Workshop by Maritime Security Programme, IDSS
ASEAN Mechanisms on Maritime Security Cooperation
ASEAN is strengthening maritime cooperation in the region as part of efforts in ASEAN community building. Under the ASEAN Political Security Community (APSC) there are six ASEAN Sectoral Ministerial Bodies, namely ASEAN Foreign Ministers Meeting (AMM) (with three corresponding Senior Officials Meeting), Commission on the Southeast Asia Nuclear Weapon-Free Zone (SEANWFZ Commission), ASEAN Defence Ministers Meeting (ADMM) (with one corresponding Senior Officials Meeting), ASEAN Law Ministers Meeting (ALAWMM) (with one corresponding Senior Officials Meeting), ASEAN Ministerial Meeting on Transnational Crime (AMMTC) (with three corresponding Senior Officials Meetings), and the ASEAN Regional Forum (ARF) (with one corresponding Senior Officials Meeting).
On maritime issues, referring to the matrix of ASEAN Sectoral Bodies to Implement the APSC Blueprint (2009), there are four sectoral bodies listed, namely AMM, ADMM, AMMTC, and the ASEAN Transport Ministers Meeting (ATM), which is under the ASEAN Economic Community. The APSC measures in the second APSC Blueprint (2015) have changed, but the related sectoral bodies should remain the same. In addition to these four sectoral bodies, ARF also takes up maritime security issues.Â Â First, as part of the ARF Working Group, an ARF Inter-Sessional Meeting on Maritime Security (ARF ISM-MS) was set up by the ARF ministers in 2008 and met for the first time the following year. Second, prior to the ISM-MS, the ARF ISM on Counter-Terrorism and Transnational Crime (ARF ISM-CTTC) first met in 2003, and have included matters related to maritime security.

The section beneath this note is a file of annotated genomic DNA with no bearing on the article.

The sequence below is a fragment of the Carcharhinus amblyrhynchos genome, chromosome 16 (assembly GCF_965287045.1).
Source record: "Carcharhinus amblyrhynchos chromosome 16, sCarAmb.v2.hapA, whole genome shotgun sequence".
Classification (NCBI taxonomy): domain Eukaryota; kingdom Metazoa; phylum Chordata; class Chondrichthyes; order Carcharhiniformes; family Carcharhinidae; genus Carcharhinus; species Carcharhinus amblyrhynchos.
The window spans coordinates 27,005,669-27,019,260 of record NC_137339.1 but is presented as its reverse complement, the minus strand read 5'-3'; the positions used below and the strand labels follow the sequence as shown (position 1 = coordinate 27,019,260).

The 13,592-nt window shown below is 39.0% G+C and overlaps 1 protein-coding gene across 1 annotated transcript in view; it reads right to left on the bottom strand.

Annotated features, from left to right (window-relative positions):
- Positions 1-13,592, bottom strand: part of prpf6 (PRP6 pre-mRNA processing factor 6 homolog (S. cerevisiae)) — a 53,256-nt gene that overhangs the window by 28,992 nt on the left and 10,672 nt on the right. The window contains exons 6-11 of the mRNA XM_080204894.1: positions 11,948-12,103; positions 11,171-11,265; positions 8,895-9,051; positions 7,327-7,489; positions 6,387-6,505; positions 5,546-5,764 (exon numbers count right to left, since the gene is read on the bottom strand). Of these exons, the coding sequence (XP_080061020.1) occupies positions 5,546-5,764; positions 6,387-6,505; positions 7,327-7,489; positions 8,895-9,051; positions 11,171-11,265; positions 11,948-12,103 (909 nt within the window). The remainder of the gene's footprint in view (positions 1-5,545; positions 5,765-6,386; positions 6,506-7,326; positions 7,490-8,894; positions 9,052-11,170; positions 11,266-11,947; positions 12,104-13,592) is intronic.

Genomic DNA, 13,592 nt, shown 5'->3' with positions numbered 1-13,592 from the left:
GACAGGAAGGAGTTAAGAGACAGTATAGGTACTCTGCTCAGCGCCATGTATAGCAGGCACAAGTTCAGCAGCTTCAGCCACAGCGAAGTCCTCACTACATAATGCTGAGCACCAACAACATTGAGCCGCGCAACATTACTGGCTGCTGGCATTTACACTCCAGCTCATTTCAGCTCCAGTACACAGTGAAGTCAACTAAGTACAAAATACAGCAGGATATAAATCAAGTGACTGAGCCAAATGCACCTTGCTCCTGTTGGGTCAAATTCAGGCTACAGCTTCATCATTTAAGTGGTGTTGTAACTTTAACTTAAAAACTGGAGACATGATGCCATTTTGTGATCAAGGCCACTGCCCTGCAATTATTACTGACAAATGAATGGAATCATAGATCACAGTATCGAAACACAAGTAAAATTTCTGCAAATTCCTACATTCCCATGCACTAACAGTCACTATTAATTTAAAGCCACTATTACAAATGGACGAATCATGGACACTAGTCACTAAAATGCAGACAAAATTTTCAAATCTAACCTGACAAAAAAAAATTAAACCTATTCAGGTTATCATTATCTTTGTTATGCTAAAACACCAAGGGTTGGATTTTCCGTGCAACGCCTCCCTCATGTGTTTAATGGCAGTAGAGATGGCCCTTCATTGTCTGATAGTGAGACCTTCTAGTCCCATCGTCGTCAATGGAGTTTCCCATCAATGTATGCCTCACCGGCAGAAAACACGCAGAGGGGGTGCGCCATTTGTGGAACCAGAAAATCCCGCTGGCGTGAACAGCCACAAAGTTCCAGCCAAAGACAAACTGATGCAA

The ASEAN Maritime Forum (AMF) is another mechanism that was established in 2010 as a measure mandated by the APSC Blueprint (2009). The 3rd AMF in 2012 also saw the inauguration of the 1st Expanded ASEAN Maritime Forum (EAMF), involving the East Asia Summit participants and build upon the existing AMF.
Maritime issues (not only maritime security) are discussed in these ASEAN and ASEAN-led mechanisms in a cross-cutting and overlapping manner. Given this situation, it raises the possibility that there will be a lack of coordination and an overlap of efforts as the scope of discussions and activities expands, thereby putting the effectiveness of those frameworks at risk and creating a drain on resources.
This workshop seeks to gather insights on how ASEAN member states view these different mechanisms, including which of the platforms they consider most fruitful, which they view as redundant, and which they would support to continue in the future. All of these are seen from the perspectives of each relevant ASEAN state.
This workshop will also highlight a number of recent initiatives/proposals discussed in different ASEAN mechanisms, such as (but not limited to) the adoption of the Code for Unplanned Encounter at Sea (CUES) to the region and the extension of it to civilian actors, diplomatic hotlines for maritime emergencies, adoption of a regional statement on IUU fishing, and mechanisms for dispute settlement. This workshop seeks to also gather insights on how ASEAN member states view these recent initiatives/proposals.